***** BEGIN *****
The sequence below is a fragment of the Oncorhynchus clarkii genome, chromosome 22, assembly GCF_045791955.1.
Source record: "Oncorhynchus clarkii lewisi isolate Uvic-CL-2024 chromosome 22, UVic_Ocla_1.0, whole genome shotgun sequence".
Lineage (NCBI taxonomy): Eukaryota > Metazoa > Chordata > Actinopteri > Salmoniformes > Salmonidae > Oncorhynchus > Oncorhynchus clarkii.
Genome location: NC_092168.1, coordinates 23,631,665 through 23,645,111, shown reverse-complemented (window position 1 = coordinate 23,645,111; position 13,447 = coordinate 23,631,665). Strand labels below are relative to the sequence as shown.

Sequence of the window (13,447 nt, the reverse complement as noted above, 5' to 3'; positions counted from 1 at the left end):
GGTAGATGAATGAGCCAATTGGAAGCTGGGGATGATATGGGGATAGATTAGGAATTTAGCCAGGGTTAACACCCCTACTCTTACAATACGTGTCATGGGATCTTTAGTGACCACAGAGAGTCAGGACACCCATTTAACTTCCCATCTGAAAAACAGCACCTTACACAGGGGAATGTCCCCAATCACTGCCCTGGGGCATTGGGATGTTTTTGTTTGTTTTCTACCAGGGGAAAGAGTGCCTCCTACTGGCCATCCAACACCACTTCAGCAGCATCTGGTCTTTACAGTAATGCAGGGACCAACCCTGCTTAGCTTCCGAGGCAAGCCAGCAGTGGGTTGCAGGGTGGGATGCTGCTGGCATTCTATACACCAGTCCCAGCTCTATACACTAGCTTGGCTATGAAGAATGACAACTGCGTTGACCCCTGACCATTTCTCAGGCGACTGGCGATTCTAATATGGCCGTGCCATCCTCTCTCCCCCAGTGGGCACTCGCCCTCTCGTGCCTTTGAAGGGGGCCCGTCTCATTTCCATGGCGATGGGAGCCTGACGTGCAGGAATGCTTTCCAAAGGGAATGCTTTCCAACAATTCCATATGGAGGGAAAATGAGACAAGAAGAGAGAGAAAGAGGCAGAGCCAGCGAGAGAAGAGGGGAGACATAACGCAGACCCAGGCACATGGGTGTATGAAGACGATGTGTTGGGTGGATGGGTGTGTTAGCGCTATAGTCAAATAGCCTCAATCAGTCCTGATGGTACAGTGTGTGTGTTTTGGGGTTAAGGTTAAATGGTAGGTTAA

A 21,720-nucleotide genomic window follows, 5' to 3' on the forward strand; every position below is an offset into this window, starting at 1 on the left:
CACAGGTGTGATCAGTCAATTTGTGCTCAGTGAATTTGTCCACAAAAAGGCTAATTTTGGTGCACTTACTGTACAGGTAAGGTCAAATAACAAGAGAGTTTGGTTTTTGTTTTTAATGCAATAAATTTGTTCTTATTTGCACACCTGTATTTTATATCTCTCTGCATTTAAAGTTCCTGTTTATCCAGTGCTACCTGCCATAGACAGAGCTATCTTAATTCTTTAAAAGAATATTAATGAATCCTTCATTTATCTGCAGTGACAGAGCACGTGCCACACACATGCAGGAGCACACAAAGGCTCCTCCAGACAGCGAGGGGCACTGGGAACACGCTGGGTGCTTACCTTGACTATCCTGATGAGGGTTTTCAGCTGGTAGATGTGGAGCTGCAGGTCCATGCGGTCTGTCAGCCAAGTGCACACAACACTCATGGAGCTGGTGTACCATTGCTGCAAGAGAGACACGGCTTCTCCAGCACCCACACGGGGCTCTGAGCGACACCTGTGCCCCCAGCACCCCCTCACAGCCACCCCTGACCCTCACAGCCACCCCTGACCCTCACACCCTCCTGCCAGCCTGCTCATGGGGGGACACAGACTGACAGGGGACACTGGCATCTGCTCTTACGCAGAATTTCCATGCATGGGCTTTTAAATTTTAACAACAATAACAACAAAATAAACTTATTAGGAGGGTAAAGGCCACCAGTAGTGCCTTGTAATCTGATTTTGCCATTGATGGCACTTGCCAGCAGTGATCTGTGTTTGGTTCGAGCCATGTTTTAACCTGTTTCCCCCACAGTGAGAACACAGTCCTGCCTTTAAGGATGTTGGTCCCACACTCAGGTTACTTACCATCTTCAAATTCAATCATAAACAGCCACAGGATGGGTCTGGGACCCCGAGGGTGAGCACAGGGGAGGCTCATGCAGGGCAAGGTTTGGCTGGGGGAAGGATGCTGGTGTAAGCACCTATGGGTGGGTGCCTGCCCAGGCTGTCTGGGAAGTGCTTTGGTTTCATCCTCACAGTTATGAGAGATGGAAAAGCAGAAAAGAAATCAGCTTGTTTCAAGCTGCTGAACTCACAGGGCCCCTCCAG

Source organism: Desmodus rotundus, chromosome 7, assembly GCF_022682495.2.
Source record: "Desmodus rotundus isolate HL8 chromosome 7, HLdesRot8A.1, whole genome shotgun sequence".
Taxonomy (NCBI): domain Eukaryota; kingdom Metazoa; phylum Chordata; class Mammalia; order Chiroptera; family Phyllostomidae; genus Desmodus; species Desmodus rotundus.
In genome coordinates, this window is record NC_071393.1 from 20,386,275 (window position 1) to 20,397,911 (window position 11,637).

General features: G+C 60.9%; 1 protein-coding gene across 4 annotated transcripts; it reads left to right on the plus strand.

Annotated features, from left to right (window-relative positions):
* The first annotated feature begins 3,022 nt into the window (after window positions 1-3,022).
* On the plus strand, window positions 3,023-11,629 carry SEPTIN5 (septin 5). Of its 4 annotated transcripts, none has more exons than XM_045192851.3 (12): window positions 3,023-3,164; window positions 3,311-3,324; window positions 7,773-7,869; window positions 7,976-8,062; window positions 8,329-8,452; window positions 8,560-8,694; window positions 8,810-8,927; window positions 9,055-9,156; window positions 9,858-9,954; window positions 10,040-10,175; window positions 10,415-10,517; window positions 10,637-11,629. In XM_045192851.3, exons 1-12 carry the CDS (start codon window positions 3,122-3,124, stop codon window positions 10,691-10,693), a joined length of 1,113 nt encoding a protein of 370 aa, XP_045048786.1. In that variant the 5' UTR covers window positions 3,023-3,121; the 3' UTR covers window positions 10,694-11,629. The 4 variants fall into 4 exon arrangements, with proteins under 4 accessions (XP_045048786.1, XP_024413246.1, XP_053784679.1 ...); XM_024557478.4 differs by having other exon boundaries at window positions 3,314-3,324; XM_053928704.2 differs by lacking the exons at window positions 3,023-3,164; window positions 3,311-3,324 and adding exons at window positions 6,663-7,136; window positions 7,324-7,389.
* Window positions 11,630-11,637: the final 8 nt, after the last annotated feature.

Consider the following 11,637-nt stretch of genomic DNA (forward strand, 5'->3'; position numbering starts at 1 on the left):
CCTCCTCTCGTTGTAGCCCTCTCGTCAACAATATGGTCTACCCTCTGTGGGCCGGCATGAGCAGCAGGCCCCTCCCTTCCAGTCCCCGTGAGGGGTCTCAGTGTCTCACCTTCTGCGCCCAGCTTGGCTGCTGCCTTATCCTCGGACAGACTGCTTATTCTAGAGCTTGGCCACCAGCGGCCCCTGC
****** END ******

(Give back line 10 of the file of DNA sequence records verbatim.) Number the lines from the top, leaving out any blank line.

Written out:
Source record: "Desmodus rotundus isolate HL8 chromosome 7, HLdesRot8A.1, whole genome shotgun sequence".